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Bush Footy – Crossing Boundaries

August 03, 2011, 01:54 PM AEST

 

By Ramón Spaaij

Local sports clubs are integral to the social and cultural life of many country towns and provide an important public space for connection.

This is one of the key findings of my recent research into country sport in northwest Victoria.

The research was part of a wider study carried out between 2008 and 2010 with the aim to investigate social impacts of sport in a range of settings both in Australia and overseas, and has been published in my new book Sport and Social Mobility: Crossing Boundaries.

The research in northwest Victoria mainly covered the North-Central Football League (NCFL) and included in-depth interviews with 35 people who were involved – as players or volunteers – in Australian football, netball, hockey, cricket or tennis. Field visits were undertaken to attend matches, training sessions and community activities and to engage in informal discussions with players, volunteers and other residents.

Country sports clubs in northwest Victoria serve as a key vehicle for social interaction, providing a shared focus and outlet as well as a site for dialogue and information exchange.

For farmers who live in relatively remote areas, Saturday afternoon sport is one of the few forms of face-to-face interaction available to them, allowing them to meet people they would not necessarily meet in a social context otherwise. Sport participation gives them the opportunity to share experiences and to release tensions and stress.

Sport plays a similar role for several people who have recently migrated to the region, and who tend to engage in sport to get to know new people and ‘integrate’ into community life.

An important theme in the research is the role of country sporting competitions in creating bridges between people from different towns. Sport is a form of rule-governed competition that can divide people as much as it unites them. However, the rivalries between different teams and clubs in the NCFL are generally good-natured and sporting encounters are widely believed to enhance inter-community bonds of trust and reciprocity.

As a senior footy coach put it: ‘We’re very competitive, but we realise it’s still a game and you can still go up and have a beer after the game, sit down and relax and talk’.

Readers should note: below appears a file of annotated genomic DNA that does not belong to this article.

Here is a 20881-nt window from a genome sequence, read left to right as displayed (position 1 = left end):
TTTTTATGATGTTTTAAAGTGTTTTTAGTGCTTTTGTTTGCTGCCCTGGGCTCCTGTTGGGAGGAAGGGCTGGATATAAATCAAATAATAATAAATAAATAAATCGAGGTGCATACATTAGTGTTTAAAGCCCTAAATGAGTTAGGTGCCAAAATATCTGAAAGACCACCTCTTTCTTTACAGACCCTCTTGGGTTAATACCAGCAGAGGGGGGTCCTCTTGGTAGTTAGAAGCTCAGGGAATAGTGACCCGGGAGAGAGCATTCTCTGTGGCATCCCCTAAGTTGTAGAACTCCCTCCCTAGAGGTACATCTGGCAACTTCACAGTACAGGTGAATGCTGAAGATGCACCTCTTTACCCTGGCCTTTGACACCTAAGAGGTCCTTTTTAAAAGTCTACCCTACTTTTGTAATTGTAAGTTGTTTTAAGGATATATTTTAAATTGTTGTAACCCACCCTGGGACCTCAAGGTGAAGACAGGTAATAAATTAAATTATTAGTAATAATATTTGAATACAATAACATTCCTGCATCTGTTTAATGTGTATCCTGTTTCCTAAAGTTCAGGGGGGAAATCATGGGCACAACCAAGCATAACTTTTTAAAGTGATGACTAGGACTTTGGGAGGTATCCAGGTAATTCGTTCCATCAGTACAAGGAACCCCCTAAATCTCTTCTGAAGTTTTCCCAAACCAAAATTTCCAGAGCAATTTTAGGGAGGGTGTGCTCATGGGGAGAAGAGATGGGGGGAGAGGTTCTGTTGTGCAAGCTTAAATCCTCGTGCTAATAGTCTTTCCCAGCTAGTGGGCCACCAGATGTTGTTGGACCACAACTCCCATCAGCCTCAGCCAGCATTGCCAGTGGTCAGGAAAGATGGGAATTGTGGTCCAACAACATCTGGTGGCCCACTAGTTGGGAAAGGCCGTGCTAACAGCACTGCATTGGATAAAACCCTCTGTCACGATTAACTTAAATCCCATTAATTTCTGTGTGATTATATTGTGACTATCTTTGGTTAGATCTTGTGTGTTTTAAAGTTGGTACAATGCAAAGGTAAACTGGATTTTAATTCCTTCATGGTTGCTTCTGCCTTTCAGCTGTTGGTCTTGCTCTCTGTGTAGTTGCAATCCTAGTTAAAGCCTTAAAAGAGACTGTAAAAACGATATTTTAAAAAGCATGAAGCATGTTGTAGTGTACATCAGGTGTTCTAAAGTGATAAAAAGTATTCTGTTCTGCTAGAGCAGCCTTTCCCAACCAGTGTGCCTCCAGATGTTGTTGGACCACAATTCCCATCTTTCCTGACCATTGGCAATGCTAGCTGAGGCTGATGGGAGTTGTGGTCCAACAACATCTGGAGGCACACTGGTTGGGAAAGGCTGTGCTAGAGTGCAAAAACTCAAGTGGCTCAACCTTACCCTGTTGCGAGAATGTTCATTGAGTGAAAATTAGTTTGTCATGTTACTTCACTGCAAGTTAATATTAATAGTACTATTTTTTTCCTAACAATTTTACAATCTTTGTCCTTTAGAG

Importantly, then, sporting encounters facilitate social interaction between residents of different towns, as a young netball player eloquently described: ‘The league is important in that sense because you’re not limited to your own town anymore. Actually it physically gives you a reason to go to other towns to see what things are like and what other people are like. … Sport is pretty much the only avenue for exploring relations in other towns.’

There is a widely held perception that in country sport social barriers don’t exist or are at least temporarily suspended, which means that the social networks created and maintained in the NCFL can connect different social groups that might otherwise remain disconnected from one another.

Why is this so?

The NCFL incorporates three sports (Australian football, netball and hockey) and is highly family-oriented. Match days feature a large number of matches involving people in different age groups (from juniors to seniors) in male and female sports teams. This setup stimulates social interaction between different generations, between males and females, and between entire families.

In this context, residents find organised sport to be ‘the binder rather than the segmenter’, to paraphrase a local school teacher.

Australian football is sometimes portrayed as being male dominated. Although this image persists to some degree, there is no doubt that it has been subject to change in recent decades.

One important indication of this is that a number of women occupy leadership positions in country football clubs as trainers or administrators. An often heard view among female residents is that although in most football clubs women have long been relegated to traditional roles as cooks, caterers and cleaners, the incorporation of hockey and netball clubs in the NCFL enables women to be involved to a much fuller extent, including at the management level.

They also point out that the importance of women’s contributions is now fully recognised.

Overall, the positive social impacts of country sport clearly predominate in the research findings.

Ramón Spaaij is Senior Research Fellow at La Trobe University.

His book, “Sport and Social Mobility: Crossing Boundaries” is available through Routledge Press – www.routledge .com. Enter promo code ERJ66 for a 20% discount.

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